Microbiome Resource Center

Microbiome Resource Center

Disclosures: Harlid reports no relevant financial disclosures. Please see the study for all other authors’ relevant financial disclosures.
September 02, 2021
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Use of antibiotics linked to increased risk for proximal colon cancer

Disclosures: Harlid reports no relevant financial disclosures. Please see the study for all other authors’ relevant financial disclosures.
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Use of antibiotics appeared consistently associated with higher subsequent risk for proximal colon cancer, according to results of a nationwide, population-based study published in Journal of the National Cancer Institute.

Researchers also reported an inverse association between antibiotics use and rectal cancer among women.

Infographic showing increased cancer risk with antibiotics use
Data derived from Lu SSM, et al. J Natl Cancer Inst. 2021;doi:10.1093/jnci/djab125.

“Previous studies had indicated that there was an association between antibiotics use and colorectal cancer risk. In this study, we were able to take advantage of comprehensive registry data to further break down and validate this relationship,” Sophia Harlid, PhD, research fellow in the department of radiation sciences in oncology at Umeå University in Sweden, told Healio. “Although our study provides an additional reason to restrict the use of antibiotics, when possible, the main reason for this remains the risk [for] introducing bacterial resistance.”

The analysis included 40,545 patients with colorectal cancer (mean age at diagnosis, 71.9 years; 52.9% men) from the Swedish Colorectal Cancer Register matched 1 to 5 by age, sex and county with 202,720 cancer-free controls.

Sophia Harlid, PhD
Sophia Harlid (source: Mattias Pettersson, Umeå University)

Researchers used data from the Swedish Prescribed Drug Register to categorize antibiotics exposure within both groups as none (18.7% in the colorectal cancer group vs. 22.4% in the control group), low (1-10 days; 14.4% vs. 13.9%), moderate (11-60 days; 46.1% vs. 44.4%), high (61-180 days; 16.5% vs. 15.4%) and very high (> 180 days; 4.3% vs. 3.9%).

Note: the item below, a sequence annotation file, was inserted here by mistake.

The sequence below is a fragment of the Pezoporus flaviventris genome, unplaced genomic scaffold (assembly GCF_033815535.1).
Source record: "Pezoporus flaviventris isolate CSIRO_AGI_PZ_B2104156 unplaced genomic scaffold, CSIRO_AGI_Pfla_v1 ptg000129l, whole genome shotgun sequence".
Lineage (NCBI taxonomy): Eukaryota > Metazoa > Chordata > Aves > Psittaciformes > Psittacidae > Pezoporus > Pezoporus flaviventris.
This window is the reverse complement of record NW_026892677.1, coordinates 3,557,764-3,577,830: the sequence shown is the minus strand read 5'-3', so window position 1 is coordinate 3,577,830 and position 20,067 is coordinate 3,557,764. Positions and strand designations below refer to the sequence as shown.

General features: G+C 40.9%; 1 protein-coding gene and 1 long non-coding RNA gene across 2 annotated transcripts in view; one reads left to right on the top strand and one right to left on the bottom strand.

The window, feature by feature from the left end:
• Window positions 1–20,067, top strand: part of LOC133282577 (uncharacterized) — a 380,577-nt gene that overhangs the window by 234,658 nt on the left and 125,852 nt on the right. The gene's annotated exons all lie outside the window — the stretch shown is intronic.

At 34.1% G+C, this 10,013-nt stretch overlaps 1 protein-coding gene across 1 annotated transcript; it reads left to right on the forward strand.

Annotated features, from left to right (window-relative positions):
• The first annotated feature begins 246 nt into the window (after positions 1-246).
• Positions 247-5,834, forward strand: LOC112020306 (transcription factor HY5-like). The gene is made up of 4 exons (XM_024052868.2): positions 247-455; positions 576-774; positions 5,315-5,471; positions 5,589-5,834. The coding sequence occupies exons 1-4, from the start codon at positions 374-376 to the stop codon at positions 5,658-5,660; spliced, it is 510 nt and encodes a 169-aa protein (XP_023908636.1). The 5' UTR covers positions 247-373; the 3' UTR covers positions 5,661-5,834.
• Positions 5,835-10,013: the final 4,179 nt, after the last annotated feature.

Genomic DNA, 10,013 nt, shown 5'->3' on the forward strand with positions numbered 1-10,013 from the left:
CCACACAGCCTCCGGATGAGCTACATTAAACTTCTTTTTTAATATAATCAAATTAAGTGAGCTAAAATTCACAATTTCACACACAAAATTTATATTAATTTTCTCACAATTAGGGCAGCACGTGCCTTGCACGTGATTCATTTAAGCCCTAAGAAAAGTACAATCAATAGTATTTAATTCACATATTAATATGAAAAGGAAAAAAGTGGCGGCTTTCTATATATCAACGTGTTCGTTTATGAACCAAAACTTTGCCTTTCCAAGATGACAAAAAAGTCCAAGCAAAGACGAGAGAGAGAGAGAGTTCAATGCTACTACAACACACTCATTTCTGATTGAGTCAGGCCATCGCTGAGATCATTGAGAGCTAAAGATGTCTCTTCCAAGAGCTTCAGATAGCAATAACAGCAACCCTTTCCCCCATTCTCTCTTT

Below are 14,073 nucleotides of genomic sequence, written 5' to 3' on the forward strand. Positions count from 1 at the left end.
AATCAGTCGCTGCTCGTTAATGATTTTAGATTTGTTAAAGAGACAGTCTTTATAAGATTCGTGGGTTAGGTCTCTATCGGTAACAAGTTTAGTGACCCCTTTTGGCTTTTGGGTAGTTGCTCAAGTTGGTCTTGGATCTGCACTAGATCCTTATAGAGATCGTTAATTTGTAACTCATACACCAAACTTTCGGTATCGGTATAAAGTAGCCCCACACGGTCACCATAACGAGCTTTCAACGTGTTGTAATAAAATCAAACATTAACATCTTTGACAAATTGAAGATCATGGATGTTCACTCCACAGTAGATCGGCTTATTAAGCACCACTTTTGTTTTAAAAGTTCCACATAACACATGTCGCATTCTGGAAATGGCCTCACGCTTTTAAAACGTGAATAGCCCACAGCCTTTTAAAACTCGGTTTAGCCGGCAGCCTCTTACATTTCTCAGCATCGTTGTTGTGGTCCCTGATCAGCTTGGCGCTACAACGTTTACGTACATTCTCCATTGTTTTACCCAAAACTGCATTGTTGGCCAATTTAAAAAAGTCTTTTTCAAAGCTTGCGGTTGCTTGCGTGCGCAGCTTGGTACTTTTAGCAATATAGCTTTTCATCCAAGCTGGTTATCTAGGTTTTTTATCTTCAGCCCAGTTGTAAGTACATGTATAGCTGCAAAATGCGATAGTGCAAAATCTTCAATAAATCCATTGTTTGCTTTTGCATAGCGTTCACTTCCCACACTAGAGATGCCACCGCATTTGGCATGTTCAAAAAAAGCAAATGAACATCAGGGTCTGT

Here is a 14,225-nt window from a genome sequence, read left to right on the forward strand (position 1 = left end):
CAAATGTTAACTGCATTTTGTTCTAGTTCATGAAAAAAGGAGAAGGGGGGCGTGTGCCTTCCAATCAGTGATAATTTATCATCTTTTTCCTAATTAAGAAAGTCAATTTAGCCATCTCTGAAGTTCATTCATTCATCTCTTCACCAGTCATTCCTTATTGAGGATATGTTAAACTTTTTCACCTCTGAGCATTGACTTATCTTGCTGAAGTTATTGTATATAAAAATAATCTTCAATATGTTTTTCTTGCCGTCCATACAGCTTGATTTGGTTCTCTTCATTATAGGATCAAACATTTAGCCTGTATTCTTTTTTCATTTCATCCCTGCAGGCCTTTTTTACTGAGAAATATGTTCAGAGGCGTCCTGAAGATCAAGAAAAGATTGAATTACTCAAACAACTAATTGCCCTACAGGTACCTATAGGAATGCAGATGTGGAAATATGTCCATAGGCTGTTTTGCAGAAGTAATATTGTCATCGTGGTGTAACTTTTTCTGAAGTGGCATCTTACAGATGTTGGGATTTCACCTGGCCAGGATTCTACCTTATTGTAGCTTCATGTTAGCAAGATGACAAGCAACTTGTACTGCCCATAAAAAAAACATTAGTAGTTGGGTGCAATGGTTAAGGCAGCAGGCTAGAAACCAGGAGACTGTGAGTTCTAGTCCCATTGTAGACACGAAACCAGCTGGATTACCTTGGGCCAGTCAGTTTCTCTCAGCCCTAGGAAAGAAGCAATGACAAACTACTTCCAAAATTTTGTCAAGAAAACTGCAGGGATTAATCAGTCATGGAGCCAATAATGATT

Median follow-up was 8 years.

Results showed positive associations between colorectal cancer and moderate (OR = 1.15, 95% CI, 1.12-1.18) or very high (OR = 1.17, 95% CI = 1.10-1.24) antibiotics use compared with no use (P for trend < .001).

The association was attenuated for very high vs. no use (OR = 1.02, 95% CI, 0.95 to 1.09) and no longer statistically significant in an analysis excluding antibiotics prescribed within 2 years of diagnosis for cases or index date for controls. Researchers subsequently applied the 2-year exclusion to all analyses.

Results of site-specific analyses — excluding the 2-year washout — showed the association was limited mostly to proximal colon cancer (adjusted OR for very high vs. no antibiotics use = 1.17, 95% CI, 1.05-1.31).

“Our study provides important support for the hypothesis that antibiotics can affect colon cancer risk (limited to the proximal colon),” Harlid said. “However, the risk increase for the individual is small, and not a cause for personal concern. The results bring us a little bit closer to understanding the relationship between the bacteria in our intestines and their impact on our health.”

In analysis stratified by sex, researchers reported an inverse association for rectal cancer and antibiotics use among women only with moderate use (OR = 0.86; 95% CI, 0.8-0.92 and high use (OR = 0.84; 95% CI = 0.76 to 0.94) compared with no use (P for trend < .001). Additionally, they observed a statistically significant interaction (P = .002) between antibiotics use and sex for rectal cancer, but not for proximal or distal colon cancer.

“The inverse association between antibiotics and rectal cancer in women, but not men, was not expected,” Harlid told Healio. “This very interesting finding will need to be further confirmed before it can be established as a true association. It was also a bit surprising that the association between antibiotic use and proximal colon cancer risk was so strong despite the fact that our follow-up time was only 5 to 10 years.”

Among classes of antibiotics, researchers observed associations of quinolones and sulfonamides and/or trimethoprimes with increased risk for proximal colon cancer among both men and women. This may reflect the impact of these antibiotics on bacterial diversity, they wrote.

Study limitations included possible unmeasured confounding, such as medical comorbidities and diet, and a lack of data on antibiotics administered during inpatient care and on antibiotics use before 2005 — the start of the pharmaceutical register — which resulted in less than 10 years of follow-up time, Harlid and colleagues wrote.

Harlid said further studies are needed to confirm the findings in different populations and with longer follow-up.

“There is also a need to further investigate the possibility of a causal link between antibiotics use and colon cancer risk, but this will require studies of a different design, as well as a better understanding of the interplay between microbes and host,” Harlid said.

For more information:

Sophia Harlid, PhD, can be reached at Department of Radiation Sciences, Oncology, Umeå University, SE-90187, Umeå, Sweden; email: sophia.harlid@umu.se.